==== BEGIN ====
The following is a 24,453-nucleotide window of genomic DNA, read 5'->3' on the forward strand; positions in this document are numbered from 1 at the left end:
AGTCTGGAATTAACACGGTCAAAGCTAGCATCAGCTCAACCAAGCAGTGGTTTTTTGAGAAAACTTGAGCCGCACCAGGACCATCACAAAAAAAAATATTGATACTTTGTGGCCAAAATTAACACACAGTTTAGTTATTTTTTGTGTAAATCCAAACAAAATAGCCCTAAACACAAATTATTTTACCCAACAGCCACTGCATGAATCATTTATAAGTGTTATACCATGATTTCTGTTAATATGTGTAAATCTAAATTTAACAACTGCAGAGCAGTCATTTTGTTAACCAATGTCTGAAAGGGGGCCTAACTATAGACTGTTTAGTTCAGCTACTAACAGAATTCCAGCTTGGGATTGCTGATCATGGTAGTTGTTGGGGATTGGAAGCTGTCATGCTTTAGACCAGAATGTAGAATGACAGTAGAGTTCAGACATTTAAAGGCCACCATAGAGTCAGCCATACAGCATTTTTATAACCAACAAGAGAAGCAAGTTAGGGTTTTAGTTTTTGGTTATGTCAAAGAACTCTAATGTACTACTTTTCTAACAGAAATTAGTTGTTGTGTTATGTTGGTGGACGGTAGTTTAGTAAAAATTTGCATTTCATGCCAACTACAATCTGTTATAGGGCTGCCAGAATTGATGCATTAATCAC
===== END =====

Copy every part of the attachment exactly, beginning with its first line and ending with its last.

The following is a 24,453-nucleotide window of genomic DNA, read 5'->3' on the forward strand; positions in this document are numbered from 1 at the left end:
AGTCTGGAATTAACACGGTCAAAGCTAGCATCAGCTCAACCAAGCAGTGGTTTTTTGAGAAAACTTGAGCCGCACCAGGACCATCACAAAAAAAAATATTGATACTTTGTGGCCAAAATTAACACACAGTTTAGTTATTTTTTGTGTAAATCCAAACAAAATAGCCCTAAACACAAATTATTTTACCCAACAGCCACTGCATGAATCATTTATAAGTGTTATACCATGATTTCTGTTAATATGTGTAAATCTAAATTTAACAACTGCAGAGCAGTCATTTTGTTAACCAATGTCTGAAAGGGGGCCTAACTATAGACTGTTTAGTTCAGCTACTAACAGAATTCCAGCTTGGGATTGCTGATCATGGTAGTTGTTGGGGATTGGAAGCTGTCATGCTTTAGACCAGAATGTAGAATGACAGTAGAGTTCAGACATTTAAAGGCCACCATAGAGTCAGCCATACAGCATTTTTATAACCAACAAGAGAAGCAAGTTAGGGTTTTAGTTTTTGGTTATGTCAAAGAACTCTAATGTACTACTTTTCTAACAGAAATTAGTTGTTGTGTTATGTTGGTGGACGGTAGTTTAGTAAAAATTTGCATTTCATGCCAACTACAATCTGTTATAGGGCTGCCAGAATTGATGCATTAATCAC